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Aboriginal and Torres Strait Islander people should be aware that this website contains names, images, and voices of deceased persons.

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Mullawallah (c. 1821–1896)

This entry is from Obituaries Australia

William Wilson, better known as "King Billy of Ercildoune," died in the Ballarat Hospital on Wednesday morning from senile decay. He was on the preceding afternoon found in a moribund condition under a hedge near Burrumbeet. For some time past the “King” had been in failing health and it was felt by the residents of Ercildoune, Burrumbeet and Learmonth, through which districts he roamed, that his days on this earth were rapidly drawing to a close. On this account the surrounding sheep farmers and agriculturists showed special kindness to “Billy,” but he preferred sleeping in the open air under a gum tree to being housed in a barn or woolshed. When found, on Tuesday under the hedge, the blackfellow was being guarded by his dog, whose whining was heard by the railway station master at Burrumbeet. Mounted Constable Perkins on being summoned to attend the dying 'ruler' offered him a small nobbler of whisky in the hope of reviving him, but the stimulant was refused by Billy, who holding up his head said 'No more drink; put me under a gum tree, please".

As it was seen, however, that the aboriginal's condition was critical, Constable Perkins placed him in the guard’s van of the Stawell to Ballarat train. As he was being removed on a stretcher to the railway station, the dog, Nero, cried piteously, and the policeman, in order to keep it from the railway station, tied it to a post and rail fence. The animal, however, broke loose from his fastenings, and as the train was about to start for Ballarat, it jumped into the guard's van and fawned at the fret of the dying black. At the hospital an official suggested that the dog should be poisoned, but Constable Perkins refused to sanction the destruction of the faithful brute, which was taken to the city police station, where it whined nearly all night for King Billy. In the morning the dog disappeared from the police station, and it has probably gone to the mia mia at Burrumbeet in search of the blackfellow.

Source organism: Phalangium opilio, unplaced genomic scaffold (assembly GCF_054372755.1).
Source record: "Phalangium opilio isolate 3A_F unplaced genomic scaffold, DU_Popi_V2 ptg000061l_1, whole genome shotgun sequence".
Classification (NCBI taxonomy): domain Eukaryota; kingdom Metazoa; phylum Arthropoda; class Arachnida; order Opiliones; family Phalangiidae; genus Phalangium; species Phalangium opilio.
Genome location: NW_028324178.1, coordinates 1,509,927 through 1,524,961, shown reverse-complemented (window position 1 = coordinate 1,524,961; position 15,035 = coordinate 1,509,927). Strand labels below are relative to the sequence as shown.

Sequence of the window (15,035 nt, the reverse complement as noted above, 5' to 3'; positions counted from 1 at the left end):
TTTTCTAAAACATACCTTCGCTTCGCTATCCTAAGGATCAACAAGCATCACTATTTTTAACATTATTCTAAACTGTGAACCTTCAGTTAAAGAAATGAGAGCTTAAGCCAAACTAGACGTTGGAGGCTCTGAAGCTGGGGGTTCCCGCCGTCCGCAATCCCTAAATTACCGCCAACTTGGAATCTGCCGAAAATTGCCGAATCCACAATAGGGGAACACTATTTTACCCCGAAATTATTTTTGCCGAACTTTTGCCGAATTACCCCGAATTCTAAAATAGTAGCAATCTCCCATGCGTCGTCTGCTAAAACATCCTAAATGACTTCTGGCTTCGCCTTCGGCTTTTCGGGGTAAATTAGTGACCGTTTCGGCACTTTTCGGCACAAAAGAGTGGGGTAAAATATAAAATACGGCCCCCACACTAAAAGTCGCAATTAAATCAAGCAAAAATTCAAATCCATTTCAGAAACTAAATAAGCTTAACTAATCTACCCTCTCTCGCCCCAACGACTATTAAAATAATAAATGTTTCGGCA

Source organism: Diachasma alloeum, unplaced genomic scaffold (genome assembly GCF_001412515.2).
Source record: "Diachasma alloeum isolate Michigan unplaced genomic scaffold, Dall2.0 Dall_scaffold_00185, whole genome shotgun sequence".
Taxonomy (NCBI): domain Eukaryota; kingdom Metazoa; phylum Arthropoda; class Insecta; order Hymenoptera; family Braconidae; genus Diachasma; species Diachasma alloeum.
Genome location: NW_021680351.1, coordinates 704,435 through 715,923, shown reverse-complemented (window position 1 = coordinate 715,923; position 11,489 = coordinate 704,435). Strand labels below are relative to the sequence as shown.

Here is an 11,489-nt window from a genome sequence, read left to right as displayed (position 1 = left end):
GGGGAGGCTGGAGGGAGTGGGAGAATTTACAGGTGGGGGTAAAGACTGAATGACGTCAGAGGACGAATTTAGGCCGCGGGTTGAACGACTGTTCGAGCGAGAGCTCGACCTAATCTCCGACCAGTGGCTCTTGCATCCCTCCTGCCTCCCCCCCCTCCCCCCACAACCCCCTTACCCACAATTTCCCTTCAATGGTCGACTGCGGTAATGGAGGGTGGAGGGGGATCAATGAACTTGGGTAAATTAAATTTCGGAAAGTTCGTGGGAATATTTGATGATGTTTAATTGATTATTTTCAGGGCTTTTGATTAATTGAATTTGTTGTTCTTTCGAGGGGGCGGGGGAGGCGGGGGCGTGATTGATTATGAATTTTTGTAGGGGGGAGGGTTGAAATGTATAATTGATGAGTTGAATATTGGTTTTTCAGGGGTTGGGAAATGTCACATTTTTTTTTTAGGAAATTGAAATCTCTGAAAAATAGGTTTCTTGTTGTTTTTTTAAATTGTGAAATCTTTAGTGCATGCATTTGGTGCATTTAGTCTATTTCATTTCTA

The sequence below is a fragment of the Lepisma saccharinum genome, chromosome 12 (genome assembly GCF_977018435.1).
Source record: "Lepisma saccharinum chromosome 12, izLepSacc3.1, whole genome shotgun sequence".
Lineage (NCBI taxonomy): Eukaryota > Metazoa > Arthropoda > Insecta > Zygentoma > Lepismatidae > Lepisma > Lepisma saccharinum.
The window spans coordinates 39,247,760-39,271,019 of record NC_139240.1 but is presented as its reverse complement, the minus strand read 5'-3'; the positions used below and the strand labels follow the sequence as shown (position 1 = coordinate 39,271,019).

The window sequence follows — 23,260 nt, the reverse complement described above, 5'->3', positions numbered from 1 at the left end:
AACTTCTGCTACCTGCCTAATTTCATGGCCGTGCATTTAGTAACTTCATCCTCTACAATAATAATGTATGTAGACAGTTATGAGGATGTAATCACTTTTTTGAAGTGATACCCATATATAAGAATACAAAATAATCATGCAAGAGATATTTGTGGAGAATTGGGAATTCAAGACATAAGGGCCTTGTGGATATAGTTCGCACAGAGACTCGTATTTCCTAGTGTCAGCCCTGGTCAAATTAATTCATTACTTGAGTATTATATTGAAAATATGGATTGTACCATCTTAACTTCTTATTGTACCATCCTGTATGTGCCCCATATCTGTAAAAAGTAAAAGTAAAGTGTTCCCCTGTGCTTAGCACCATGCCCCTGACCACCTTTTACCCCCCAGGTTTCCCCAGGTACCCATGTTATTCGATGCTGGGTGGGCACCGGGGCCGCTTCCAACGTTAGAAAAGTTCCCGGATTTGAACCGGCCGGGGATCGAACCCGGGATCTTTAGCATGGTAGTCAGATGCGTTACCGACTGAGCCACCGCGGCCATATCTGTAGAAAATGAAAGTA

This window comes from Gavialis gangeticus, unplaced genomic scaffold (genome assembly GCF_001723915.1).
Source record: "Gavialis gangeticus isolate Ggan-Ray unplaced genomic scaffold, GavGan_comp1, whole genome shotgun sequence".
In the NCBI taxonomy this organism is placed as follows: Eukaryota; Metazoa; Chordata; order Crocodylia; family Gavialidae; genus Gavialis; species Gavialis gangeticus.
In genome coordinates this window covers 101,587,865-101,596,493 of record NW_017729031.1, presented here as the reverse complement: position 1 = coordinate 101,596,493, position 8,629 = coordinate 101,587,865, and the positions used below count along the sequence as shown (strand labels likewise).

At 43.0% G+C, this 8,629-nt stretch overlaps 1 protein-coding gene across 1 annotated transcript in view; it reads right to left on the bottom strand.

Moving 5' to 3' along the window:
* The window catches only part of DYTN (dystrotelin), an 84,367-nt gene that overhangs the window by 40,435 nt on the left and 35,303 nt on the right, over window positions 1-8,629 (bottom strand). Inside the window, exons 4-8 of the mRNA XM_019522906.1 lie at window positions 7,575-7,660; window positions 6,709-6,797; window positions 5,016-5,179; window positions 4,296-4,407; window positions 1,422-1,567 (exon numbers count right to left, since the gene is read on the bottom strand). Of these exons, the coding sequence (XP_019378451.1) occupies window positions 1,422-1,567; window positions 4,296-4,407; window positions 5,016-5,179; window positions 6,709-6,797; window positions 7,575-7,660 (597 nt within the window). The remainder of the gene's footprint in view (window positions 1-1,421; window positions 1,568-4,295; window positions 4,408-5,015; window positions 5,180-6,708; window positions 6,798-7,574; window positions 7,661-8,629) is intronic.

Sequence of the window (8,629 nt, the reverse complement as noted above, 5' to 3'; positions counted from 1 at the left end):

King Billy (says the Age correspondent) was the last of the Ballarat district blacks. Ercildoune Station, the property of the late Sir Samuel Wilson, has been his headquarters for many years. Here he was at all times treated kindly by the manager, Mr. McCook and the employees, generally. He was supplied, ad lib with rations, and the huts of  the shepherds were always at his disposal. In recognition of the kindness shown him by Sir Samuel Wilson, the“King” some years ago dropped his cognomen “Mullywaliach” and assumed the surname of “ Wilson, to which was prefixed “William. He “professed” the Roman Catholic faith when last seen in the hands of the police on a charge of drunkenness, and on being asked by the sergeant in the lockup as to who had the honor of his conversion, Billy replied, “Oh, a Wesleyan minister brought me around to the church,"

The deceased was a very old man. Probably he was over 80 years of age. He himself gave his years as 65, but early pioneers are of opinion that he was a long way out in his reckoning. He was a regular attendant at race and other sports and frequently favored Melbourne Cup carnivals with his presence. Lord and Lady Hopetoun, when visiting Ercildoune, took great interest in Billy, who claimed "equality" with all titled heads and nobles. When last at Ercildoune, Lord Hopetoun presented the dusky potentate, with a sovereign and a pair of blankets. When taken ill King Billy was making preparations to visit Melbourne for the purpose of interviewing Lord Brassey in regard to the wholesale trapping of opossums, in the Burrrumbeet and adjoining district. At certain seasons he was partial to kangaroo and opossum steak, and on finding latterly that these particular kinds of game were diminishing consequent upon the operations of the trappers he resolved to put a vice-regal veto on the "sport" by “commanding” Lord Brassey to issue a proclamation.

The “King”—the last of a once numerous tribe—was buried, without pomp or ceremony. One person attended the funeral, and three individuals only were present when the sods were cast on the coffin.

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Citation details

'Mullawallah (c. 1821–1896)', Obituaries Australia, National Centre of Biography, Australian National University, https://ia.anu.edu.au/biography/mullawallah-30097/text39129, accessed 26 July 2021.

© Copyright Obituaries Australia, 2012

Life Summary [details]

Alternative Names
  • Mullywallack
  • Mr Mulla
  • King Billy
  • Wilson, William
  • Wilson, Frank
  • Mullywaliach
Birth

c. 1821
Victoria, Australia

Death

23 September 1896
Ballarat, Victoria, Australia

Cause of Death

general debility

Cultural Heritage
Religious Influence
Occupation
Key Places